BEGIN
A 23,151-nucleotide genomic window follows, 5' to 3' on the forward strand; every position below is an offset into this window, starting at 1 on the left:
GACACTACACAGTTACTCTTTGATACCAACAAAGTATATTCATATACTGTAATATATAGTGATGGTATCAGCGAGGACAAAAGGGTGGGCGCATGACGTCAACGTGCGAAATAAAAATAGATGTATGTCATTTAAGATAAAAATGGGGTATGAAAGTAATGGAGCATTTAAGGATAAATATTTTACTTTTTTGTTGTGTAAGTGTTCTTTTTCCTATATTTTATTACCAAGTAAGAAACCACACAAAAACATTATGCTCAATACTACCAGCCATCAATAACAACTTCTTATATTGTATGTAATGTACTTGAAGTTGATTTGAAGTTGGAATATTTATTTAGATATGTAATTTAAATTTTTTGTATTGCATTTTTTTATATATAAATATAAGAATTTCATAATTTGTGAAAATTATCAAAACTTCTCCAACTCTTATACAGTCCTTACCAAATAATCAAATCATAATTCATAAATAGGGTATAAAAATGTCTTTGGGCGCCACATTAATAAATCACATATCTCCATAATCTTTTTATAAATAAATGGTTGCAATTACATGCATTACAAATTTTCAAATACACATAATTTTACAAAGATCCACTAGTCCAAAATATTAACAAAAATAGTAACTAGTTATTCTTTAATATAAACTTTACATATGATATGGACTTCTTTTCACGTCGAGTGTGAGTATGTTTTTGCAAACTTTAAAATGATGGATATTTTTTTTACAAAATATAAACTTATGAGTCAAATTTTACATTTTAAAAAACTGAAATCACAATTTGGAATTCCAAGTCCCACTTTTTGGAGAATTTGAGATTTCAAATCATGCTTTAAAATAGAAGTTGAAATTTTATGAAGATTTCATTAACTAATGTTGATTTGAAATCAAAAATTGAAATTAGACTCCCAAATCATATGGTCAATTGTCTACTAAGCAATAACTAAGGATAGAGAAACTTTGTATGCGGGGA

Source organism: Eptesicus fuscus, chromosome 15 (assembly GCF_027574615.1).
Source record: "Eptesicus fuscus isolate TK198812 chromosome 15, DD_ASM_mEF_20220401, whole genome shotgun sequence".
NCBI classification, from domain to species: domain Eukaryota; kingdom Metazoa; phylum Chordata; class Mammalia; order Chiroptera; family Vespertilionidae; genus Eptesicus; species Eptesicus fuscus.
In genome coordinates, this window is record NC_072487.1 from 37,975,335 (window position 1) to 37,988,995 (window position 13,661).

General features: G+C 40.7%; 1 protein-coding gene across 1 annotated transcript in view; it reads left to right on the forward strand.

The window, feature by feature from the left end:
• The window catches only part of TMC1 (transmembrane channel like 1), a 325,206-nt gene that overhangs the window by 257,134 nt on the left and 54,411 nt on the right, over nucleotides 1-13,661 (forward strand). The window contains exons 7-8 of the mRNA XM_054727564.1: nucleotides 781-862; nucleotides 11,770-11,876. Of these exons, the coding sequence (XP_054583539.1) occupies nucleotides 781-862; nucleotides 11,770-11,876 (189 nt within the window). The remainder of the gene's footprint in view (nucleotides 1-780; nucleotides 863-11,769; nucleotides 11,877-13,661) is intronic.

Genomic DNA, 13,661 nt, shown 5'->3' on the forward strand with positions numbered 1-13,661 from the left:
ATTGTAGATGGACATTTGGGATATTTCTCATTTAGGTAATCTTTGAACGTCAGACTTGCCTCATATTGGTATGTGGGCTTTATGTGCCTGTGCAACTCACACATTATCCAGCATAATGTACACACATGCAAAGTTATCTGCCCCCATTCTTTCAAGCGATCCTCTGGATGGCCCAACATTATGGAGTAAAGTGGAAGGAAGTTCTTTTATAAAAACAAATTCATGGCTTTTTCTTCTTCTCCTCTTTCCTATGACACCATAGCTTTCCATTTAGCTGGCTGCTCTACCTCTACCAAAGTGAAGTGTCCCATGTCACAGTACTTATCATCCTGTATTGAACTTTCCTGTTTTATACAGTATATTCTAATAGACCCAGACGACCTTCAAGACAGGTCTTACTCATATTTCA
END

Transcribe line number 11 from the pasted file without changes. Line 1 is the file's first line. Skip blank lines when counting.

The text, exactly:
ATTGTAGATGGACATTTGGGATATTTCTCATTTAGGTAATCTTTGAACGTCAGACTTGCCTCATATTGGTATGTGGGCTTTATGTGCCTGTGCAACTCACACATTATCCAGCATAATGTACACACATGCAAAGTTATCTGCCCCCATTCTTTCAAGCGATCCTCTGGATGGCCCAACATTATGGAGTAAAGTGGAAGGAAGTTCTTTTATAAAAACAAATTCATGGCTTTTTCTTCTTCTCCTCTTTCCTATGACACCATAGCTTTCCATTTAGCTGGCTGCTCTACCTCTACCAAAGTGAAGTGTCCCATGTCACAGTACTTATCATCCTGTATTGAACTTTCCTGTTTTATACAGTATATTCTAATAGACCCAGACGACCTTCAAGACAGGTCTTACTCATATTTCA